Saturday, July 13One world for all

Change Comes in Colorful Garb

Varsha Patel and Reuben Kanhai opened Sagar Exclusive in Sunnyvale in 2010 in a former Blockbuster Video location. They believe Sunnyvale is an emerging Indian center in Silicon Valley. At 22,100, Sunnyvale’s Indian population grew 68 percent from 2000 to 2012 — fast but not as fast as in Cupertino, Fremont or Santa Clara.

By Sharon Simonson

Sagar Exclusive bills its Sunnyvale showroom as the largest for Indian apparel in the United States. It is 8,000 square feet at 939 W. El Camino Real, next door to the Chaat House, whose savory Indian snacks drew Sagar’s owners, Varsha Patel and Reuben Kanhai, to the location in the first place.

“I have surveyed Chicago, Los Angeles — also Australia, New Zealand and Canada — wherever I travel, I look for Indian stores. There are about 1,000 Indian clothing stores in the United States,” Patel said. Based on square footage and diversity of offerings, she has concluded that Sunnyvale’s is the largest.

It is her second Bay Area showroom — the first still operates in Hayward — and caters to customers from Los Gatos and Saratoga to Los Altos, for whom Hayward is a trek too far. But, Patel’s clients are scattered worldwide, and they are by no means all of Southeast Asian descent. “Forty percent are non-Indian,” Patel said. “I have all races.”

Indian native Varsha Patel designs all of the clothing for Sagar Exclusive, which sells to customers worldwide.
Indian native Varsha Patel designs all of the clothing for Sagar Exclusive, which sells to customers worldwide.

Of the marriages where Sagar provides the wedding garments, half involve couples where the bride or groom is not Indian. “The tops we have, like our cotton smocks, go with jeans and leggings, and so Indian fashion is becoming mainstream because of the ease of use,” Kanhai said.

Half of their business is tailoring pieces that clients have bought in India that are the wrong size or imperfectly made. “These are very complicated garments, and there is a lot of handwork,” he said. Sagar also makes custom clothing. Patel designs all of her garments herself, traveling to India several times a year to purchase fabric, and has created ensembles that can take as long as two years to construct and cost as much as $10,000.

“Indian people save all of their lives for their children’s weddings. The wedding is the single biggest event in Indian life. It used to be that the man was the desired one, but now there is a shortage of women because there has been so much killing of girls,” Kanhai said.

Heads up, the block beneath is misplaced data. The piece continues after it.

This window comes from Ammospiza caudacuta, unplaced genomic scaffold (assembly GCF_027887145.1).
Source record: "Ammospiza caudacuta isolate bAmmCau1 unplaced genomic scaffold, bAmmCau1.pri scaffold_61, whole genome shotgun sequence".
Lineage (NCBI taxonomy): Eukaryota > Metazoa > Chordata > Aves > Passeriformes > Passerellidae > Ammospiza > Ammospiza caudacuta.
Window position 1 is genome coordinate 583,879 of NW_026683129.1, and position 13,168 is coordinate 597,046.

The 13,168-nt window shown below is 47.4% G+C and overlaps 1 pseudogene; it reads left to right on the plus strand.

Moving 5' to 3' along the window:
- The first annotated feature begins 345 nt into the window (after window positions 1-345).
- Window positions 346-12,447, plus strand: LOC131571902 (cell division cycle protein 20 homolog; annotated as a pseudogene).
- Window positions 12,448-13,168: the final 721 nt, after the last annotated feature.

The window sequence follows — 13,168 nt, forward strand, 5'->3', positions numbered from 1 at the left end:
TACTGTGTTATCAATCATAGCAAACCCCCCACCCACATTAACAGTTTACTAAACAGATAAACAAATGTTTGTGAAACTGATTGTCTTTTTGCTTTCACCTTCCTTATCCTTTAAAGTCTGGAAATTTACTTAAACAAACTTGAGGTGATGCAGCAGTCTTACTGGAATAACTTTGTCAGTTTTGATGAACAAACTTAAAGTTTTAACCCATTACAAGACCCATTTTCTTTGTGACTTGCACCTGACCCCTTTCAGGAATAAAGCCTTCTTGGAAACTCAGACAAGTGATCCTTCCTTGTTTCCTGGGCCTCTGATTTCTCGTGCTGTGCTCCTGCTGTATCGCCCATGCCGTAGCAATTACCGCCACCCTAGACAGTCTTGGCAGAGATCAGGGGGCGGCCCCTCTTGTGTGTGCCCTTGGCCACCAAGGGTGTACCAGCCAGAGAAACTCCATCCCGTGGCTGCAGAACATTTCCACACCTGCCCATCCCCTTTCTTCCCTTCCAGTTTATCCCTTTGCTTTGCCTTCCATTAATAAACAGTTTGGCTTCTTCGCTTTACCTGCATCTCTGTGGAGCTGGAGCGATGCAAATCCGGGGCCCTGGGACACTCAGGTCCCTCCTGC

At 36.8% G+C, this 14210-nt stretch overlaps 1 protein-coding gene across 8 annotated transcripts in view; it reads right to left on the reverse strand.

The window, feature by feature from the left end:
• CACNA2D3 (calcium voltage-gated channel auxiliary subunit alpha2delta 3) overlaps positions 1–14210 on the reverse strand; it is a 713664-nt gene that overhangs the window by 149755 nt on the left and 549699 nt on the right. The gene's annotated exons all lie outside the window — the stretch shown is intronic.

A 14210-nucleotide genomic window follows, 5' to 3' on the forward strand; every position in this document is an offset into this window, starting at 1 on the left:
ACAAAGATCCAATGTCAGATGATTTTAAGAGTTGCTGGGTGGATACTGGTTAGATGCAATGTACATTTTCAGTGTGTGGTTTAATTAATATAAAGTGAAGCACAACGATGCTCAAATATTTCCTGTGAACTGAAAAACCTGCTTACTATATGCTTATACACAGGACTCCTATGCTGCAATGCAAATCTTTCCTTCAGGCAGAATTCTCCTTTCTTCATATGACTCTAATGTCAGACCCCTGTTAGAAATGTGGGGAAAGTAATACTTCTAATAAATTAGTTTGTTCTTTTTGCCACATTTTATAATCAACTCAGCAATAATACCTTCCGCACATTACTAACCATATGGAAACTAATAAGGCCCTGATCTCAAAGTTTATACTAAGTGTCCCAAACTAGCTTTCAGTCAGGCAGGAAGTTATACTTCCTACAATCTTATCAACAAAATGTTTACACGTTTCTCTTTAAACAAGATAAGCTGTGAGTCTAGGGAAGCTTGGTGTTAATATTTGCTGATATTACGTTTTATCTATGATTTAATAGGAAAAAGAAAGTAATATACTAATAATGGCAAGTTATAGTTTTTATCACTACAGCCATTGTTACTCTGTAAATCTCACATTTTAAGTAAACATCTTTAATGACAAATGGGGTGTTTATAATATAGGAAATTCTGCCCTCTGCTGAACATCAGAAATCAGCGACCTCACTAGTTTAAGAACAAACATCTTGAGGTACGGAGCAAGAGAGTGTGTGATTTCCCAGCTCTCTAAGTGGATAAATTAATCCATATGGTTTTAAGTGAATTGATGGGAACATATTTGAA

A former commercial real estate broker in the East Bay (he maintains his license), Kanhai stopped full-time brokerage in 2010, the same year the couple opened the Sunnyvale store. He is 48 years old, came to the United States in 1990 and describes himself as a “Fijian-born Indian.” His wife is 47, and from the Indian state of Gujarat. The couple met in 1998 in the United States, keeping Kanhai from a contemplated return to Fiji, where, he said, “I was a high school teacher, and I had a good lifestyle.”

Gujarat is home to India’s new prime minister, Narendra Modi, and Kanhai expresses fantastic hope at his election. “We travel all through India when we go, and we touch most of the states and big cities,” he said. “There is nothing in India like Gujarat. The water is clean. The roads are nice. There is no violence and crime. It’s like a different country.”

“India is one of the most dangerous places in the world. In Delhi, a lady can’t walk at night, and lawlessness is the law of the land,” he said.

The couple has two sons, aged 21 and 9. They live in the Hayward Hills and are eyeballing a move to the other side of the bay. As it is, Patel’s mother operates the Hayward store where they stop every morning on their way to Sunnyvale. His mother also lives with the family.

Kanhai estimates there are more than 100 stores in Sunnyvale selling Indian clothing, food, jewelry, groceries and the like, and he believes the city is becoming a locus for Indian culture and life in the Bay Area. The couple scouted for their location for five years, almost settling in Fremont twice before pulling back. When they realized the Blockbuster Video store that previously occupied the Sunnyvale space was going out of business, they jumped.

At not quite 40,000 people, the Asian Indian population in Fremont is the second largest in the South Bay, constituting 18 percent of the town’s population. The largest Indian presence is in San Jose, at nearly 47,000 people, but due to San Jose’s size, they make up less than 5 percent of the whole.

At 22,100, Sunnyvale’s Indian population grew 68 percent from 2000 to 2012 — fast but not as fast as in Cupertino, Fremont, or Santa Clara. Still, Kanhai is convinced that Sunnyvale is developing a social, business and service infrastructure that, coupled with the city’s mild weather and reputation for public safety, not only reflects the increased Indian population but that will of itself cause that population to grow.

“America is the great hope. You can think outside the box, and you can do things that other countries don’t let you do. All of the other countries, you have to have connections and tons of money (to start a business). There is no credit system; there is no support. Even buying a home or a car, it is all cash,” he said.

“In India, it is all about who you know. You can have the best education in the world there, and they won’t let you get up,” he said.

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